Child development and family income in the United Kingdom: does money matter?
|Medical Research Council
|National Perinatal Epidemiology Unit (NPEU), Oxford
|Mara Violato and Stavros Petrou
Recent empirical literature, mainly North American, indicates that children born into poorer families are at greater risk of poorer cognitive, behavioural and health outcomes than their wealthier peers. These poor outcomes may also adversely affect those children’s future educational achievements and labour market engagement. The precise nature and strength of the relationship between family income and a broad range of poor health outcomes in childhood is still an ongoing debate among academic investigators and policy-makers alike. If family income has a statistically significant, causal and large-in-size impact on child outcomes, then direct cash transfers to disadvantaged families with children could play a substantial role in improving the development of children living in deprivation. Conversely, if the income impact is small in magnitude or not statistically significant, then other service-oriented strategies may well be more cost-effective than income redistribution policies in improving child outcomes.
This study investigates the extent to which family income is associated with an extensive range of child cognitive and behavioural outcomes (child development and temperament at 9 months; Total Difficulty Score – a measure of child behaviour – at age 3 and 5 years; Bracken School Readiness at age 4; British Ability Scale Naming Vocabulary at age 3 and 5 years; British Ability Scale Picture Similarity at age 5 years) in a cohort of almost 19,000 British children born between 2000 and 2001, the Millennium Cohort Study. Merging the economists’ and developmental psychologists’ approaches, it also attempts to identify the main mechanisms through which family economic resources translate into better developmental outcomes for children. The relative and joint relevance of three groups of mediating factors (parental stress, parental investment and other family-related pathways), identified from the recent economic and psychological literature, are examined both in a cross-sectional (‘mopping-up’ approach) and panel data (fixed effects models) context.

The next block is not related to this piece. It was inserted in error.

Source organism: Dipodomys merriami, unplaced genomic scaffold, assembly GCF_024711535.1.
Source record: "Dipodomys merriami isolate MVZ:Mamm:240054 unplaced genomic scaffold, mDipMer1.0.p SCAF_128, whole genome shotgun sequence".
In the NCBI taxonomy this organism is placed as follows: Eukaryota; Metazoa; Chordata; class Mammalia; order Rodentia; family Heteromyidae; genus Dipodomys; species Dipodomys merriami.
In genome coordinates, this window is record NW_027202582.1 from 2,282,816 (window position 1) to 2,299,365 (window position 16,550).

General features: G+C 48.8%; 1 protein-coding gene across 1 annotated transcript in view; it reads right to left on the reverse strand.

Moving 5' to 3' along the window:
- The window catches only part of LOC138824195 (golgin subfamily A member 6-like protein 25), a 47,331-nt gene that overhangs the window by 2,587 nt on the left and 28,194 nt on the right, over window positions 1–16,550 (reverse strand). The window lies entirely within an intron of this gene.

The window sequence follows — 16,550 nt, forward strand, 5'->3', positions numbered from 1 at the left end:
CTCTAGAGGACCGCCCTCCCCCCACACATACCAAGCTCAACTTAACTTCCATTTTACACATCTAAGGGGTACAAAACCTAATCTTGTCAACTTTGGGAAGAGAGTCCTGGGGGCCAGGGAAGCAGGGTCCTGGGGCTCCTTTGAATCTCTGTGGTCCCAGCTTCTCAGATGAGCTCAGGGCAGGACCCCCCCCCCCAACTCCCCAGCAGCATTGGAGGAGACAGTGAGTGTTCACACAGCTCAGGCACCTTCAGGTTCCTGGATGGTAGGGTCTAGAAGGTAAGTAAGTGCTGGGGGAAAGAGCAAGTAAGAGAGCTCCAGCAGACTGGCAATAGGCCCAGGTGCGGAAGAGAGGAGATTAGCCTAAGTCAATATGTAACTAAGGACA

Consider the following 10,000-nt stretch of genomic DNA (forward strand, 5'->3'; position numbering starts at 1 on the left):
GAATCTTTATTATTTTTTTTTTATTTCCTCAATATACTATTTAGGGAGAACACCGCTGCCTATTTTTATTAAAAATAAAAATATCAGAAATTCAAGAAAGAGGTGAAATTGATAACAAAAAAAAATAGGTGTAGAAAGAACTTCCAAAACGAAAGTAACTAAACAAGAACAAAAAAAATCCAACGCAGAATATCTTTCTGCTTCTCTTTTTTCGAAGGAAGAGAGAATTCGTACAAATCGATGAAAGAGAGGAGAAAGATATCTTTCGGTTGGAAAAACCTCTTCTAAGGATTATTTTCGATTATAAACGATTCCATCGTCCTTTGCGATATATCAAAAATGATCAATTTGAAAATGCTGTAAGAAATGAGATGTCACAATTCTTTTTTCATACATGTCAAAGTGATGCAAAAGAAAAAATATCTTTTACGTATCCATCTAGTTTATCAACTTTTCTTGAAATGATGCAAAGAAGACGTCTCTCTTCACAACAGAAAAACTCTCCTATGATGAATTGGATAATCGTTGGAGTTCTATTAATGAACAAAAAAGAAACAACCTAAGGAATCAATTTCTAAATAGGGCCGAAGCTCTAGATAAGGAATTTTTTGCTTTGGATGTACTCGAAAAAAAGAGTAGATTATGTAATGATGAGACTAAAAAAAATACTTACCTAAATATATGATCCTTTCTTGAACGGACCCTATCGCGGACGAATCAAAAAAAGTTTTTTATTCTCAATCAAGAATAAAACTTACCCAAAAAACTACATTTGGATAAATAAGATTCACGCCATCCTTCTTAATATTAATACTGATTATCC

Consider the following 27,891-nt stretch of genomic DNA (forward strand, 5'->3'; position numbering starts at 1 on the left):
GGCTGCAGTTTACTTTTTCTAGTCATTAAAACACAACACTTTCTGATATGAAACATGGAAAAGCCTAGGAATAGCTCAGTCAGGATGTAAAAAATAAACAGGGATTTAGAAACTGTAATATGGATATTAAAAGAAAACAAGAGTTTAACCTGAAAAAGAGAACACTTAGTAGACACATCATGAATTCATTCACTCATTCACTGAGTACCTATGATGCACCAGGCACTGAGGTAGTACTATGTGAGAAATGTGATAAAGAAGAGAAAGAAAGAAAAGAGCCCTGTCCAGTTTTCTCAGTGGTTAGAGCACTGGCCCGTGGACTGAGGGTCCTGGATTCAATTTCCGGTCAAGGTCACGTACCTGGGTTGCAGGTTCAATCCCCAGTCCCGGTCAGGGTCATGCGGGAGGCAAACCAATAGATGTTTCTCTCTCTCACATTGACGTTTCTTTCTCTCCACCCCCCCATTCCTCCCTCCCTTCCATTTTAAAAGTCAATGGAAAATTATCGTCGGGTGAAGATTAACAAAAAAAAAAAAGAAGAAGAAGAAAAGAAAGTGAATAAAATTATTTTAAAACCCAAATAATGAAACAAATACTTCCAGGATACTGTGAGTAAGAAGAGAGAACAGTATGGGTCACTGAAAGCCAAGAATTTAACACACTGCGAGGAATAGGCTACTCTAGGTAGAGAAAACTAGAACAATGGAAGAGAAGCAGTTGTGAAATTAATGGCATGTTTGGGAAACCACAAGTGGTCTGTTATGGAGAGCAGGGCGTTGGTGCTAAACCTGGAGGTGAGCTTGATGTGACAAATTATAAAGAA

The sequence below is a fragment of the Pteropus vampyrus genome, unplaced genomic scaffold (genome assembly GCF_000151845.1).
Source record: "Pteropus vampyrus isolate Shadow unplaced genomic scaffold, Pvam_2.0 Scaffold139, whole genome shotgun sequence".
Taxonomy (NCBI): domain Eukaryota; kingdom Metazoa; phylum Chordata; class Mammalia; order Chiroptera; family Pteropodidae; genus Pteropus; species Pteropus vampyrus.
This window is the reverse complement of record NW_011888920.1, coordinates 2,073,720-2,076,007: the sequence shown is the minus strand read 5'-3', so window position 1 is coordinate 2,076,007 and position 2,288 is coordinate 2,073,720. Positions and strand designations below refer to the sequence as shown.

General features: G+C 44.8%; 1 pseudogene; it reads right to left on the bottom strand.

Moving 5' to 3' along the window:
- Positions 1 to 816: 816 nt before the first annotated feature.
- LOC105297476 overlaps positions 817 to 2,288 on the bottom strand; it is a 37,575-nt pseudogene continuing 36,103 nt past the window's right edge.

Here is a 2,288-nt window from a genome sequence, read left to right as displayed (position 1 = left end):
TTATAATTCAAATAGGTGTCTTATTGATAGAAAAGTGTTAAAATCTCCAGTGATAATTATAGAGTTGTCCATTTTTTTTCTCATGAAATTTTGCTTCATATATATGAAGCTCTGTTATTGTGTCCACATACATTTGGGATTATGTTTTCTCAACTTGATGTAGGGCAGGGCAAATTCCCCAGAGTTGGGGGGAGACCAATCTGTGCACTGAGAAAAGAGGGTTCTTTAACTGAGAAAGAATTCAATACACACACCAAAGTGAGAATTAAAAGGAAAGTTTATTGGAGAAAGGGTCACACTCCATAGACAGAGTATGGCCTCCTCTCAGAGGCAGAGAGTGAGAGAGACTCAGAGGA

Results indicate a weak or absent direct effect of family economic resources on child development after controlling for potential mediating mechanisms. The study also identifies key mediating factors (e.g. maternal depression, a cognitively stimulating home environment, parenting practices and length of breastfeeding) that could be targeted by government initiatives in order to effectively improve children’s intellectual development and behaviour beyond what income redistribution can achieve.
Violato, M, Petrou, S, Gray, R, and Redshaw, M (2011). Family income and child cognitive and behavioural development in the United Kingdom: does money matter?Health Econ, 20(10):1201-25.
iHEA 7th World Congress on Health Economics, Beijing. July 2009
Mara Violato 'Family income and child cognitive and behavioural development in the United Kingdom: does money matter?'